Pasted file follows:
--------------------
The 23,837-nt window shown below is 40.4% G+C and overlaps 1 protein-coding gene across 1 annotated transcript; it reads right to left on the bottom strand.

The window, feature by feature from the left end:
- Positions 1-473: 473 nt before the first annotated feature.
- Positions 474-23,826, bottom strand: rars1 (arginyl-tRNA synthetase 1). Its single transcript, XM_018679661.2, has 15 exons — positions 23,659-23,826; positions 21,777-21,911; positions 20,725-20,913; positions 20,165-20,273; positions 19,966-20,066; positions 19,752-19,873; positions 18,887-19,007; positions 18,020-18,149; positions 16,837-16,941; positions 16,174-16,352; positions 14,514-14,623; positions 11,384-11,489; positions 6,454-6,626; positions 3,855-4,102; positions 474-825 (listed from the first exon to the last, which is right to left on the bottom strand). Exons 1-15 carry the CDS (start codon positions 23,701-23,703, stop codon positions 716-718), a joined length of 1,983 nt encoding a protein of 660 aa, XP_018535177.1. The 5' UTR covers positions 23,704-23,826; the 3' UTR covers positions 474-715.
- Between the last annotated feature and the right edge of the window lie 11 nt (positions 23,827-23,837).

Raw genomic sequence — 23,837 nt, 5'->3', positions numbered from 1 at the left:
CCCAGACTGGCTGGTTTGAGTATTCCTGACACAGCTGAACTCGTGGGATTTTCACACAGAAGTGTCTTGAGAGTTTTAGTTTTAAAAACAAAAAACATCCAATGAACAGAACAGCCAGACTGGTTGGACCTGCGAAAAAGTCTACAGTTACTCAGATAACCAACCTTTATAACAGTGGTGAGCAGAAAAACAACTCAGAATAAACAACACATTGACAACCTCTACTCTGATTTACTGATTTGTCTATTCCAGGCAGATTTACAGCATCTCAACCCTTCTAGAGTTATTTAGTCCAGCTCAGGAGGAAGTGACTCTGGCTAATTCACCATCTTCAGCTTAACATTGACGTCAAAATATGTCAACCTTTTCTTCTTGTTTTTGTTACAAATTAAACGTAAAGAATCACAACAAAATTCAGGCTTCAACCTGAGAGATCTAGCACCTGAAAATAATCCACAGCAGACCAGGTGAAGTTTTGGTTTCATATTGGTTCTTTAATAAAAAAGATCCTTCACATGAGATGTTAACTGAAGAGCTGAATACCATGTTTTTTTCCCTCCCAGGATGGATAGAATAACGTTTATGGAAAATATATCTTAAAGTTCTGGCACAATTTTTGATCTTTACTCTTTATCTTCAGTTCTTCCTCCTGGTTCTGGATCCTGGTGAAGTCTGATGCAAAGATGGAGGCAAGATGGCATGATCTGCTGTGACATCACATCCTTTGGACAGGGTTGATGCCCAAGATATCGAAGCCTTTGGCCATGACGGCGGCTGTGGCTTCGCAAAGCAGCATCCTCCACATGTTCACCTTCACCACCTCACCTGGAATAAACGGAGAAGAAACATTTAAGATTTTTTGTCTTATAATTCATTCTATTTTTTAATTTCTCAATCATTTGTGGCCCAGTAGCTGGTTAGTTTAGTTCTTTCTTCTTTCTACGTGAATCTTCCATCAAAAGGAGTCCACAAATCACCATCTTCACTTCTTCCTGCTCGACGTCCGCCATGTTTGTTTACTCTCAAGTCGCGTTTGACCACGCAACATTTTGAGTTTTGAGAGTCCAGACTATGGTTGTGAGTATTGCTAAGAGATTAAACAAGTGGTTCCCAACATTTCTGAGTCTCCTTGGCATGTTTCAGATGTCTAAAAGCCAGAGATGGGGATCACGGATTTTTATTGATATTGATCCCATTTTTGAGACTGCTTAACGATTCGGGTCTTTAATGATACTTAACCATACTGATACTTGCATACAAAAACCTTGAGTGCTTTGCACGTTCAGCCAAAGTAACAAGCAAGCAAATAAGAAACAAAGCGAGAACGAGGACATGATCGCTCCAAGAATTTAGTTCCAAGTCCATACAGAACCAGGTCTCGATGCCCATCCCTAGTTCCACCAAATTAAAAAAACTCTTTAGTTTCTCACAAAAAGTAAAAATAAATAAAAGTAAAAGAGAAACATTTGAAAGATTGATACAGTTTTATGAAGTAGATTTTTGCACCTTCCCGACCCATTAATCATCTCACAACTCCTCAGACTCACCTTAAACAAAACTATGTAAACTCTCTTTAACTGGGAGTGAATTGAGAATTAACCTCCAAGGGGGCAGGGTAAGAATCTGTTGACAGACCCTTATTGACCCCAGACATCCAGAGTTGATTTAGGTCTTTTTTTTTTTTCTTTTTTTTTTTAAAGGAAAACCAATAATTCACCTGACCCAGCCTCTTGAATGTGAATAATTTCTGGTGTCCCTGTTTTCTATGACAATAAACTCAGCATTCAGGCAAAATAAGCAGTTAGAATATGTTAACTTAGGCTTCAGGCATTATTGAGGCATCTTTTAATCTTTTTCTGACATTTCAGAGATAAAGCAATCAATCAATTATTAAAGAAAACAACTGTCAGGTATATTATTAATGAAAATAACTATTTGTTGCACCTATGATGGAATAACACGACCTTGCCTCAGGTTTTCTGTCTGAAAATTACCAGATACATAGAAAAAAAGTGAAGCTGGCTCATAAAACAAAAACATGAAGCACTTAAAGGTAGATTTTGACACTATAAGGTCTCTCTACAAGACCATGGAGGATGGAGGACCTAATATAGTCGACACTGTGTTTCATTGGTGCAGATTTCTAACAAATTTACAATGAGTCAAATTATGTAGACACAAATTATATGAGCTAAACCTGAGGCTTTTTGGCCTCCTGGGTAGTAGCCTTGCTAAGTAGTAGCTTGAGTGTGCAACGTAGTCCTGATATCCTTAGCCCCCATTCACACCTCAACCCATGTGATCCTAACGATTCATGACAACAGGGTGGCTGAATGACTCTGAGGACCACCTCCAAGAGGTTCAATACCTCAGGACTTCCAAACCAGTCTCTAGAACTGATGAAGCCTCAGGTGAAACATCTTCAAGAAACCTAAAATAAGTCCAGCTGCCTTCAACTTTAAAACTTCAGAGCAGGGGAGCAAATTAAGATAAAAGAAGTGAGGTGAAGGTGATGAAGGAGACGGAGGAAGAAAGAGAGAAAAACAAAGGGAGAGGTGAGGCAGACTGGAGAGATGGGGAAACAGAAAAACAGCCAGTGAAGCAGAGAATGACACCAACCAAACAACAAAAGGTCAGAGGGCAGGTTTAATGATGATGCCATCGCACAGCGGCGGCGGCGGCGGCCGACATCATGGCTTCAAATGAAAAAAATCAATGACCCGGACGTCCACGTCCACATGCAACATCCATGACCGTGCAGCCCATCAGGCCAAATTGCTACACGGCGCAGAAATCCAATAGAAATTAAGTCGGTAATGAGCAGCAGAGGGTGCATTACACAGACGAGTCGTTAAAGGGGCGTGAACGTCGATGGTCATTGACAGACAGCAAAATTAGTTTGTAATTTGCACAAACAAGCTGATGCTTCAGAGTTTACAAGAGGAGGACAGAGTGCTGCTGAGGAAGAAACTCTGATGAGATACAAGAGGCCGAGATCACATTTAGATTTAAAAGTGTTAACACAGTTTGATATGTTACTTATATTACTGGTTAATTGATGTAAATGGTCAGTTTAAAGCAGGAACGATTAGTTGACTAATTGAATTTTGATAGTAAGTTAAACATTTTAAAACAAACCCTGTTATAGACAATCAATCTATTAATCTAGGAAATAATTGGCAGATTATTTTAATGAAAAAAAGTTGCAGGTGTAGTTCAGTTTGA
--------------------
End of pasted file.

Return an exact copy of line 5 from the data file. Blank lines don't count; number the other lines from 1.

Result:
- Between the last annotated feature and the right edge of the window lie 11 nt (positions 23,827-23,837).